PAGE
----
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On Covid19, Old Farmers and New Adventures

Before Covid hit and while I still lived under the illusion that juggling a farm, a business, a herd of alpacas and being the sole caregiver for an aging father successfully, was within my superpowers, I was fully convinced that I would one day buy the farm from my Dad and carry on into my own retirement years, happily living off the profits (or at least, not going broke) from the mill. January came and with it, the last of the kiwi harvest and pruning. This was a routine my Dad had performed over and over for almost 3 decades. This year proved too much for him however, and with much regret, he announced it was time for him to retire from farming. At 90 years old. Slacker.

The investment I put into the mill building, the equipment and farm improvements was much more (surprise!) than I had prepared for. Taking on the backlog of jobs waiting for processing from the previous mill owner while doing our best to learn the idiosyncrasies of such specialized equipment, with very little training and no guidance was a really tough go. The saving grace? I am darned good at hiring the right people! My staff were amazing. We learned by leaps and bounds together and every new fleece provided a new challenge and opportunity to increase our knowledge. I am so very proud of the wonderful product we ended up producing! (And although I owe apologies to some of those first customers, I can now recognize that not every fleece is meant to be processed in the way requested! Hairdressers and dog groomers will surely relate!)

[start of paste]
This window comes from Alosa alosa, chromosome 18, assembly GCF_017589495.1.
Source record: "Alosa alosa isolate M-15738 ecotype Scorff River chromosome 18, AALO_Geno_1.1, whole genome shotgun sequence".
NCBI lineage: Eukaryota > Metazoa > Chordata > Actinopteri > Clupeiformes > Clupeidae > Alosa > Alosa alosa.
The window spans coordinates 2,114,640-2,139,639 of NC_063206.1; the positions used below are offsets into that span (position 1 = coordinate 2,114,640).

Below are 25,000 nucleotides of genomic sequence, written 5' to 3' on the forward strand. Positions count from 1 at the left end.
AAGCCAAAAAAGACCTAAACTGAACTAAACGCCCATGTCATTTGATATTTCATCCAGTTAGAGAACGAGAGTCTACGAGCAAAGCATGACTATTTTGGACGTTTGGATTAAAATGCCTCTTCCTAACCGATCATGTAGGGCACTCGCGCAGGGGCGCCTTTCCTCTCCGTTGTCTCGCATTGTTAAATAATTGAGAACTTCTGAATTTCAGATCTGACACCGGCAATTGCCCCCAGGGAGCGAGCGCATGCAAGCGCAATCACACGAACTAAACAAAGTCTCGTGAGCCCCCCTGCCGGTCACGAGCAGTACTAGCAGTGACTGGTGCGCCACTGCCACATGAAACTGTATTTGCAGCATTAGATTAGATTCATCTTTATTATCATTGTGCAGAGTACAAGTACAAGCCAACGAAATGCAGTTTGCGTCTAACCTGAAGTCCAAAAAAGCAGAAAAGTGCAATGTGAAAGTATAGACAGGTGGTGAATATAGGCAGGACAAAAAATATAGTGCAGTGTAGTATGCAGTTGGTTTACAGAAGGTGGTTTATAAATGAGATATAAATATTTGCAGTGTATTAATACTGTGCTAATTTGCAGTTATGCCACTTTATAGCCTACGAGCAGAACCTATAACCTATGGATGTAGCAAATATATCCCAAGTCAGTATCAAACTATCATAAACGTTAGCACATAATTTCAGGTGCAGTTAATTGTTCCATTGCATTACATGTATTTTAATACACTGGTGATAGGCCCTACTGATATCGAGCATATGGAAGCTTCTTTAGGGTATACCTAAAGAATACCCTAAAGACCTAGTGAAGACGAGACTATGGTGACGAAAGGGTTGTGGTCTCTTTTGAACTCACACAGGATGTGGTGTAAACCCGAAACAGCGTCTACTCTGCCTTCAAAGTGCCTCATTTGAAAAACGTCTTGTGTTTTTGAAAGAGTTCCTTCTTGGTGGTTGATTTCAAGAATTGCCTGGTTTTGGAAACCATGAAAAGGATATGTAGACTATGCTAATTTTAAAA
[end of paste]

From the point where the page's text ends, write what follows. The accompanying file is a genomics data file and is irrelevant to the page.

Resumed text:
It became clearer as time went on that my financial ability to continue running the mill AND buy my Dad out of the farm were not mutually compatible. I could do only one or the other. Nor could I throw myself into the mill as much as was needed and still manage the farm and alpacas and take care of Dad. Time for big decisions. Reality sucks.

Priority one was finding good homes for the alpacas before the farm went up for sale. Check. Then Covid hit and staff hours were reduced in order to maintain social distancing in the mill. Done. And then Dad was diagnosed with stage 4 prostate cancer. Decisions were being made for me. I met an amazing man living on 18 acres on the ocean. The universe unfolding as it should apparently.

The farm is up for sale. Dad has moved to long term care (and enjoying himself!) and the mill equipment is being offered as a package. I will continue to offer yarns and rovings for sale, processed right here in our little mill, until they run out. Or maybe I will weave my heart out with them. Life is good.

Christmas Hours



The mill will be open for our monthly tour day on Thursday, December 27 from 9-4. As always, no reservation required and all are welcome. (Bring your visiting family!)

We will be closed from December 24-26 and again from December 28 to January 1. See you on the 2nd!


Musings From the Mill Floor

I have been blessed with the most wonderful staff. Something about fibre folk and an enthusiastic work ethic – all of us as anxious to see the beautiful transformation from raw fleece to finished product as our customers always are. There are some gorgeous fleeces out there on Vancouver Island!!